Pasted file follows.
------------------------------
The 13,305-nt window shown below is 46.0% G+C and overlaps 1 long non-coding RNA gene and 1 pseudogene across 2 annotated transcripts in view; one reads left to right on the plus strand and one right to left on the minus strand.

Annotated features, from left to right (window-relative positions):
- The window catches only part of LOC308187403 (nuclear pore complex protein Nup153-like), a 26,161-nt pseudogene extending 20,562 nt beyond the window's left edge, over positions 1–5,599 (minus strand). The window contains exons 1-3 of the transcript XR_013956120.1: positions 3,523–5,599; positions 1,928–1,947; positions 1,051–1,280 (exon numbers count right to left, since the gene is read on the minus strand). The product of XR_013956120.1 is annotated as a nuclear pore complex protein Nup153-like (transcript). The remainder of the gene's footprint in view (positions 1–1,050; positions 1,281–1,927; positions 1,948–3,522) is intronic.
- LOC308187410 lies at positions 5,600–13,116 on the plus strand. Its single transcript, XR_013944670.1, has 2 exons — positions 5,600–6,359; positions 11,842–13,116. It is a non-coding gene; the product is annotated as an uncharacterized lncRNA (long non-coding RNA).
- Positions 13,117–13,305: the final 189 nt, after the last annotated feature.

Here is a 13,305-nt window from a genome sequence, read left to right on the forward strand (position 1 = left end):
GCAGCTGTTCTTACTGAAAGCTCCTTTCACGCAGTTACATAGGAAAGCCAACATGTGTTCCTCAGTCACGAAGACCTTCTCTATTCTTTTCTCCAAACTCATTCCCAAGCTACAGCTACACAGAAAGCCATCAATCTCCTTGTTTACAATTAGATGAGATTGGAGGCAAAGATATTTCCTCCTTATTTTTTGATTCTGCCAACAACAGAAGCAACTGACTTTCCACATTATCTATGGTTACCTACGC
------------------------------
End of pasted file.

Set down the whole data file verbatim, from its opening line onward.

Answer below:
The 13,305-nt window shown below is 46.0% G+C and overlaps 1 long non-coding RNA gene and 1 pseudogene across 2 annotated transcripts in view; one reads left to right on the plus strand and one right to left on the minus strand.

Annotated features, from left to right (window-relative positions):
- The window catches only part of LOC308187403 (nuclear pore complex protein Nup153-like), a 26,161-nt pseudogene extending 20,562 nt beyond the window's left edge, over positions 1–5,599 (minus strand). The window contains exons 1-3 of the transcript XR_013956120.1: positions 3,523–5,599; positions 1,928–1,947; positions 1,051–1,280 (exon numbers count right to left, since the gene is read on the minus strand). The product of XR_013956120.1 is annotated as a nuclear pore complex protein Nup153-like (transcript). The remainder of the gene's footprint in view (positions 1–1,050; positions 1,281–1,927; positions 1,948–3,522) is intronic.
- LOC308187410 lies at positions 5,600–13,116 on the plus strand. Its single transcript, XR_013944670.1, has 2 exons — positions 5,600–6,359; positions 11,842–13,116. It is a non-coding gene; the product is annotated as an uncharacterized lncRNA (long non-coding RNA).
- Positions 13,117–13,305: the final 189 nt, after the last annotated feature.

Here is a 13,305-nt window from a genome sequence, read left to right on the forward strand (position 1 = left end):
GCAGCTGTTCTTACTGAAAGCTCCTTTCACGCAGTTACATAGGAAAGCCAACATGTGTTCCTCAGTCACGAAGACCTTCTCTATTCTTTTCTCCAAACTCATTCCCAAGCTACAGCTACACAGAAAGCCATCAATCTCCTTGTTTACAATTAGATGAGATTGGAGGCAAAGATATTTCCTCCTTATTTTTTGATTCTGCCAACAACAGAAGCAACTGACTTTCCACATTATCTATGGTTACCTACGC